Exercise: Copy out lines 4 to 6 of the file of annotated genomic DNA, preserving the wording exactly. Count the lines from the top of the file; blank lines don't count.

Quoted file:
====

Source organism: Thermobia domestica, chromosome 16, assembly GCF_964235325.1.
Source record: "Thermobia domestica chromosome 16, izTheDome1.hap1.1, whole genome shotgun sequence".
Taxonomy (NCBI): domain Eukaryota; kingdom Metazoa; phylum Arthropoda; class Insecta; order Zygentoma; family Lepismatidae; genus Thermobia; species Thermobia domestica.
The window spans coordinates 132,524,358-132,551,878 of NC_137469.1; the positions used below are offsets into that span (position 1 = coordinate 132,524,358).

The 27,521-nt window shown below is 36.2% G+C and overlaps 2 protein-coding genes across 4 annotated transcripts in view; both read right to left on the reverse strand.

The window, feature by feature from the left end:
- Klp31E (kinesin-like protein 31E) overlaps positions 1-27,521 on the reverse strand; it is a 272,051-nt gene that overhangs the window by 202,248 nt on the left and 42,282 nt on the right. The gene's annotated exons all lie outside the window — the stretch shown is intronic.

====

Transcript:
The window spans coordinates 132,524,358-132,551,878 of NC_137469.1; the positions used below are offsets into that span (position 1 = coordinate 132,524,358).

The 27,521-nt window shown below is 36.2% G+C and overlaps 2 protein-coding genes across 4 annotated transcripts in view; both read right to left on the reverse strand.

The window, feature by feature from the left end: